Driverless Future

Shumaker speaking at MIT forum

Nanshan Center

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Shumaker Presents on “Smart(er) City Design” at MIT

On April 18th, Director Jeffrey Shumaker presented at the Massachusetts Institute of Technology’s (MIT) City Design and Development Forum. Reflecting on Manhattan’s urban design history and KPF’s expertise, Shumaker postulated a dynamic, optimistic, and people-centric future of smart city design.

Having attended MIT’s architectural and planning school, Shumaker returned to Cambridge as an alumni speaker for the conference. He began by sharing his experience working at the City of New York and in Manhattan with a focus on people in the public realm. He then transitioned to KPF’s expertise with smart cities and innovation worldwide. KPFui is a platform that leverages urban data analytics and visualization to build cities responsibly: measuring a “sense of place” using Google Places data to visualize a 24-hour city and using their work with Sidewalk Labs in Toronto to generate a more dynamic, flexible master plan for urban design. KPFui allows the firm to design buildings in collaboration with universities, city planners, and public advocacy groups, creating optimal spaces for the client and the public. Shumaker serves as the Director for Urban Design and Planning for KPFui, and is currently the Director for Urban Design and Planning for Driverless NYC—a research initiative to develop an autonomous vehicle (AV) transit system for New York City. Shumaker is also working on Nanshan Center in Shenzhen, China—set to serve as a new model for sustainable living in a high-dense, vertical city that includes public amenities and an integrated AV transit system.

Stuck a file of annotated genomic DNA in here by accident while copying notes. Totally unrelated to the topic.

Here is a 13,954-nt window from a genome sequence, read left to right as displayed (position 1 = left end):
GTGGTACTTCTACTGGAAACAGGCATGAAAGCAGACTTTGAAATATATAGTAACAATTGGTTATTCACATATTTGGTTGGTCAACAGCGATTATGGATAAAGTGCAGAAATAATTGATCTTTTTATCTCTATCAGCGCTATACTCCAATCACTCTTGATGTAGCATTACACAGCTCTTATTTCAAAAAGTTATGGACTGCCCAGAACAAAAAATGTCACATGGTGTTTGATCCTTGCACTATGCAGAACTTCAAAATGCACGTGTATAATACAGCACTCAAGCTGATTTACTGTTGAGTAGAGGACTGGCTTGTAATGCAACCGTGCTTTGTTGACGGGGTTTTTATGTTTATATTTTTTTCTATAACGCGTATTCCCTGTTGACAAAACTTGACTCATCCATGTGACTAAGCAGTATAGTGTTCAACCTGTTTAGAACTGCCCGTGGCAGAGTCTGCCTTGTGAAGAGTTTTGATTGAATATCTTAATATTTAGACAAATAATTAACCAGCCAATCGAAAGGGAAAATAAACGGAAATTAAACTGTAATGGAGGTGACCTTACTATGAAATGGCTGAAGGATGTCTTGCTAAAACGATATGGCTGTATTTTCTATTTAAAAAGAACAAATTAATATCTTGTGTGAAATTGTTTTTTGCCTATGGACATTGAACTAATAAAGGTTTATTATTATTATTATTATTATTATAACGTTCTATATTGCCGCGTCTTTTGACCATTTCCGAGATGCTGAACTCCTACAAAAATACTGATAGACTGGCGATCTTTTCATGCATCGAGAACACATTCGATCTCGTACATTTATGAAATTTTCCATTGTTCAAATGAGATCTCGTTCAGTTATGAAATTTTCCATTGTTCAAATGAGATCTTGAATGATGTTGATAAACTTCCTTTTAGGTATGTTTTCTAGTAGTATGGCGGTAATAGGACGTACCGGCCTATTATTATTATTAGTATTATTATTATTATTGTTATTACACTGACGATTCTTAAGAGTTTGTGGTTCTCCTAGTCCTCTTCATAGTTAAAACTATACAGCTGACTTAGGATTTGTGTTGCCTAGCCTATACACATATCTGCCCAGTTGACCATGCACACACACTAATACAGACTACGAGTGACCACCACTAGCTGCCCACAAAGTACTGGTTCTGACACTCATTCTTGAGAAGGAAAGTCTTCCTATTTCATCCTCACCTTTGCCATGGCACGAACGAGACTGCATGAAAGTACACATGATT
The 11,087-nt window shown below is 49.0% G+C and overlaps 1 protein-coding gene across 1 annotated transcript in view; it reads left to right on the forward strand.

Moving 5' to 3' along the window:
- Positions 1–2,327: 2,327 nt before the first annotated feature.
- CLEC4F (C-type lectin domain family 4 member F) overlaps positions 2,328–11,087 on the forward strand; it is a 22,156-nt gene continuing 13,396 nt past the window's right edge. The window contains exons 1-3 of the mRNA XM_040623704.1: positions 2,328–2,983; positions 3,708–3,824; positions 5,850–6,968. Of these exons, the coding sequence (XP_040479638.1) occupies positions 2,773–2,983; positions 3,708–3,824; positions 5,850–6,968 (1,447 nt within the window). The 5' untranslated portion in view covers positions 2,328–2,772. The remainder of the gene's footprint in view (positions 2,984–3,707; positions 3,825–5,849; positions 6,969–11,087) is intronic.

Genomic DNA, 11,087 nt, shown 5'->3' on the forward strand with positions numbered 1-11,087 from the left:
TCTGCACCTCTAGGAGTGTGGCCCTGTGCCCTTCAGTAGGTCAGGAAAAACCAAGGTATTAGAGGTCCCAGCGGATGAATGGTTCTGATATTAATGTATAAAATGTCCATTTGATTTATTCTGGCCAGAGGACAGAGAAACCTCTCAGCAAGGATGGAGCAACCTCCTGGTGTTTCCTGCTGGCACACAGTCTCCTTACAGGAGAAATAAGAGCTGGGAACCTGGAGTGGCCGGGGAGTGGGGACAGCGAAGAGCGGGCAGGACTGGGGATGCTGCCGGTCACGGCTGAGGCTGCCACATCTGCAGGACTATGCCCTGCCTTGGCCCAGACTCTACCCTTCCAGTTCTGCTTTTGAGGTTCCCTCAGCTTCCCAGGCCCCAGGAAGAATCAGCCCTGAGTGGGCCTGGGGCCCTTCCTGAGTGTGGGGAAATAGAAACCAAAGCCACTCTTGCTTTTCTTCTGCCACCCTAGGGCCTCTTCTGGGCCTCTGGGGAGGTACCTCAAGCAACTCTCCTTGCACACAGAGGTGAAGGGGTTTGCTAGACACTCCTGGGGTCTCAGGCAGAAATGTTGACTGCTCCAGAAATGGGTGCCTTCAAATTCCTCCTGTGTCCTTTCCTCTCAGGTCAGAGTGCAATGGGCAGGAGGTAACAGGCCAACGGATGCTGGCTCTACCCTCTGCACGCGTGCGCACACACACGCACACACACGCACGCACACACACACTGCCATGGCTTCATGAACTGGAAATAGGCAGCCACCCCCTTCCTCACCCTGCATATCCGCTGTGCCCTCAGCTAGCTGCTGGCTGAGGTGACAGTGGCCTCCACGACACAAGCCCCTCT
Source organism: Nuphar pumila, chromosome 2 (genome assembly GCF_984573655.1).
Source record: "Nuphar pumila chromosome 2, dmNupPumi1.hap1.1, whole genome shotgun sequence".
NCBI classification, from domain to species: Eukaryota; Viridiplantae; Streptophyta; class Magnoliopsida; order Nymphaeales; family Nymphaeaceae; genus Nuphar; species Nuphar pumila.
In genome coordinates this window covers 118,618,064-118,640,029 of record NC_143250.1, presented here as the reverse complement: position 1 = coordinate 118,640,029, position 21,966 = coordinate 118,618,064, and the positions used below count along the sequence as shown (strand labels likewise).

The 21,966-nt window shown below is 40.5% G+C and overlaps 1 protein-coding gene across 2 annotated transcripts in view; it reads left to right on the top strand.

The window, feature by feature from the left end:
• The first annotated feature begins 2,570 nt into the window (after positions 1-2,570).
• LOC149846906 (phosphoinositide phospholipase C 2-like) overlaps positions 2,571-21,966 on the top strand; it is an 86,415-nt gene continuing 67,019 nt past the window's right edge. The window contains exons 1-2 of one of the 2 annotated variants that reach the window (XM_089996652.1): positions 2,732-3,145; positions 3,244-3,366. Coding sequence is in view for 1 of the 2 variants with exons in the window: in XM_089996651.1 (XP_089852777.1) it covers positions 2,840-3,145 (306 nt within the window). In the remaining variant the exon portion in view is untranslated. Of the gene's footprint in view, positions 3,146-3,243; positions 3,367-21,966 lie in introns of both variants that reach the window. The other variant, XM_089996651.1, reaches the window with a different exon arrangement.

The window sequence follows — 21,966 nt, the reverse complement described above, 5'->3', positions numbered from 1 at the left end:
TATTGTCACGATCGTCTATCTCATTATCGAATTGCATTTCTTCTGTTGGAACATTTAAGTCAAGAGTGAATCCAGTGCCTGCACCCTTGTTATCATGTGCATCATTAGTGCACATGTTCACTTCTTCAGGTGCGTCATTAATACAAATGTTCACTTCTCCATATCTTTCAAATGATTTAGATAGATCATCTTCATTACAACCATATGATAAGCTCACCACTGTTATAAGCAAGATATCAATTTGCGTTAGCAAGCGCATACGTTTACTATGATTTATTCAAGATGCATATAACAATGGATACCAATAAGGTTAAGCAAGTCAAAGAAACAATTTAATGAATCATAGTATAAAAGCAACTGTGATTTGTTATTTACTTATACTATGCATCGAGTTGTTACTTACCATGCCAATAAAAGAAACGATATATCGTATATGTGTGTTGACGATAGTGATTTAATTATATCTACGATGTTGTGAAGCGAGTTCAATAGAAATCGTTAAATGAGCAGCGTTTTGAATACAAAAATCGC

Leveraging technology for smarter urban development, Shumaker is transforming KPF’s urban practice to incorporate livability and resiliency into every urban project. In addition to KPFui, Shumaker’s other projects include Central Station & Tunnels Project in Hong Kong, CRL Hangzhou New Town in Hangzhou, and Lower Montauk Rail in New York. Shumaker’s holistic philosophy entails shaping cities for a smarter, more efficient future that  not only champions aesthetics, but also more provides flexibility to focus on people and the public realm. 

The MIT City Design and Development Forum occurs twice a year, with a fall and spring forum comprised of five lectures per event. Other presentations this spring included WeWork, City Leaders as Disruptors, UrbanUS, and the Gehl Institute.